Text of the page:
Monday, March 30, 2009
--Victor Davis Hanson, The Corner
This is the hard reality facing automakers: their failure would be devastating to their executives, workers and suppliers - but probably not to the broader U.S. economy.Automakers and the couple million or so jobs they represent are apparently expendable compared to the entire financial system collapsing. Nice of Bush to leave that problem to Obama. Amputation vs. fatal infection is always a fun choice to make.
Obama is convinced that if AIG or some of the big banks collapsed, the economy could go down with them. That’s not the case with Chrysler, for sure, and probably GM, too.
The president’s budget plan is focused on building a new transportation system, one dominated by a new brand of vehicles running on new kinds of fuels. The U.S. auto industry has gotten its clock cleaned when it comes to producing hybrid cars Americans are willing to buy. The Obama plan forces both companies to move faster to catch up.
“While the impact of the auto industry is huge, it doesn’t touch everyone who needs to get credit or hire someone, like the banks do,” said the Democrat close to the White House. “The optics aren’t good, but the autos are a more discrete problem that can be dealt with on a targeted basis.”
Banks on the other hand? Too Big To Fail. One would imagine that it would be time to break the banks up if they are that large.
Conservationists claimed one of their most significant victories of the new administration Monday as President Barack Obama signed sweeping land reform legislation designating two million additional acres of public wilderness areas.As opposed to drilling, blasting, and burning the hell out of it like the GOP would do with every inch of Federal land if possible.
The federal wilderness designation provides the highest level of government protection from logging and other forms of commercial use and development.
City officials and housing advocates here and in cities as varied as Buffalo, Kansas City, Mo., and Jacksonville, Fla., say they are seeing an unsettling development: Banks are quietly declining to take possession of properties at the end of the foreclosure process, most often because the cost of the ordeal — from legal fees to maintenance — exceeds the diminishing value of the real estate.The real estate market has gotten so bad that the costs of foreclosing on some houses now exceeds the value of the house. The owner has walked away, the bank is walking away, and due to the maze of arcane bullshit that is your average CDO, nobody seems to know who actually holds the title to the home.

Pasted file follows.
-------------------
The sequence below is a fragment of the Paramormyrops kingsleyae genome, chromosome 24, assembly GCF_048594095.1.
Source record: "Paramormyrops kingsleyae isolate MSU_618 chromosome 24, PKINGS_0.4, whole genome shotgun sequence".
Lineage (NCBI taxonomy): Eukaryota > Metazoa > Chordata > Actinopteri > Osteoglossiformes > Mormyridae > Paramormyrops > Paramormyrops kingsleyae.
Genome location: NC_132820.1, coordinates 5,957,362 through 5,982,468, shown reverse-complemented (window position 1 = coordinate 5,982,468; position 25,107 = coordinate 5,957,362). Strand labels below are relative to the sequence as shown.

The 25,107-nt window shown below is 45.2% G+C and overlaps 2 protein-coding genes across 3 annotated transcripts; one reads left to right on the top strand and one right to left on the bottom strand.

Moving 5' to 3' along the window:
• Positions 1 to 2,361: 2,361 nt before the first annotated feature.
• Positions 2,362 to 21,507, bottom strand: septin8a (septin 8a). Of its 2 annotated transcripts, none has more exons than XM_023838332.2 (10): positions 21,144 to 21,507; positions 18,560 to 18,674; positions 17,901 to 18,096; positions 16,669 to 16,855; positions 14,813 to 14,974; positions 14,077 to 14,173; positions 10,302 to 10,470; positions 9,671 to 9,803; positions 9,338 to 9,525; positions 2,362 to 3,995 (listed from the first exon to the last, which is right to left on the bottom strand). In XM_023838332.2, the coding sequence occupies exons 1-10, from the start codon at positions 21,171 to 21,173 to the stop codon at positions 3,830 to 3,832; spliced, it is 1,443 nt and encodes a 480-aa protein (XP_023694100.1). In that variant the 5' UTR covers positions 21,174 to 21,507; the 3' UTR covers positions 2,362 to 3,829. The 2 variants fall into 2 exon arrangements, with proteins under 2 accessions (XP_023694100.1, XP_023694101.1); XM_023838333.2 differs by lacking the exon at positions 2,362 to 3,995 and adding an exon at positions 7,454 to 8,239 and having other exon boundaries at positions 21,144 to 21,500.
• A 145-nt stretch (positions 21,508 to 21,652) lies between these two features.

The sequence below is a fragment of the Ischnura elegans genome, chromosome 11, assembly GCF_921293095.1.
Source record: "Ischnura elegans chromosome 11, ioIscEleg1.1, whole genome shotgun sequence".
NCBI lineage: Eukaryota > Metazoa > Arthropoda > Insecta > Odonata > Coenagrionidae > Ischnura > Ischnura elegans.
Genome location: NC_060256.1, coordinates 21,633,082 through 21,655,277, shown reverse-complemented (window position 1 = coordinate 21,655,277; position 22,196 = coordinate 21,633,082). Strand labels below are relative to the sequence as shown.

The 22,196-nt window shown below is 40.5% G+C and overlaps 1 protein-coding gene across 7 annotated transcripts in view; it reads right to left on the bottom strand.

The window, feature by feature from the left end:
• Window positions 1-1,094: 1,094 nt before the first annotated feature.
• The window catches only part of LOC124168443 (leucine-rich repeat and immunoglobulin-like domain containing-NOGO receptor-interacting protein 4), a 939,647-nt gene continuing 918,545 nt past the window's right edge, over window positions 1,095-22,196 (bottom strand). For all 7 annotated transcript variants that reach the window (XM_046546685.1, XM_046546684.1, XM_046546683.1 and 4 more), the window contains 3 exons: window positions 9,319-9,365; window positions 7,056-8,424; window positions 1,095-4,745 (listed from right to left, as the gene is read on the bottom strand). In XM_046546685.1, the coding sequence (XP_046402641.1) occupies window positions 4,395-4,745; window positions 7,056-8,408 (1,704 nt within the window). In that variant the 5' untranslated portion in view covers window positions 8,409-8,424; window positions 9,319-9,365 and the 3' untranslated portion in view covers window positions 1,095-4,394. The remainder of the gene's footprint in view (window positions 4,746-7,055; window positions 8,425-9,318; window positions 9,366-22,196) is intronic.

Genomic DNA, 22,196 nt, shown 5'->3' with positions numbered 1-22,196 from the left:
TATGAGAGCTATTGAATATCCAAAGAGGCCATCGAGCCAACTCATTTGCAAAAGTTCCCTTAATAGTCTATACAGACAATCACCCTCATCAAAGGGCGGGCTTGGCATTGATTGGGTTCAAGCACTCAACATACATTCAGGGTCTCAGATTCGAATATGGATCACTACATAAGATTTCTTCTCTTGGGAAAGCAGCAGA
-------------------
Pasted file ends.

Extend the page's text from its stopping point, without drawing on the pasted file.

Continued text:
The so-called bank walkaways rarely mean relief for the property owners, caught unaware months after the fact, and often mean additional financial burdens and bureaucratic headaches. Technically, they still owe on the mortgage, but as a practicality, rarely would a mortgage holder receive any more payments on the loan. The way mortgages are bundled and resold, it can be enormously time-consuming just trying to determine what company holds the loan on a property thought to be in foreclosure.
In Ms. James’s case, the company that was most recently servicing her loan is now defunct. Its parent company filed for bankruptcy and dissolved. And the original bank that sold her the loan said it could not find a record of it.“It is what some of us think is the next wave of the crisis,” said Kermit Lind, a clinical professor at the Cleveland-Marshall College of Law and an expert on foreclosure law.
The practical upshot? The city/county taxpayer gets stuck with the bill and an eyesore of a vandalized, broken down property they can't move and they have to maintain, losing money off of it. Now multiply that by thousands nationwide, and you're beginning to see why we're only beginning down the steep slope to hell.
The commercial real estate crash is bad enough, but the residential real estate crash still has a long, long way to go.
Texas Sen. John Cornyn is threatening “World War III” if Democrats try to seat Al Franken in the Senate before Norm Coleman can pursue his case through the federal courts.Eric Kleefield at TPM has more.
Cornyn, the chairman of the National Republican Senatorial Committee, acknowledges that a federal challenge to November’s elections could take “years” to resolve. But he’s adamant that Coleman deserves that chance — even if it means Minnesota is short a senator for the duration.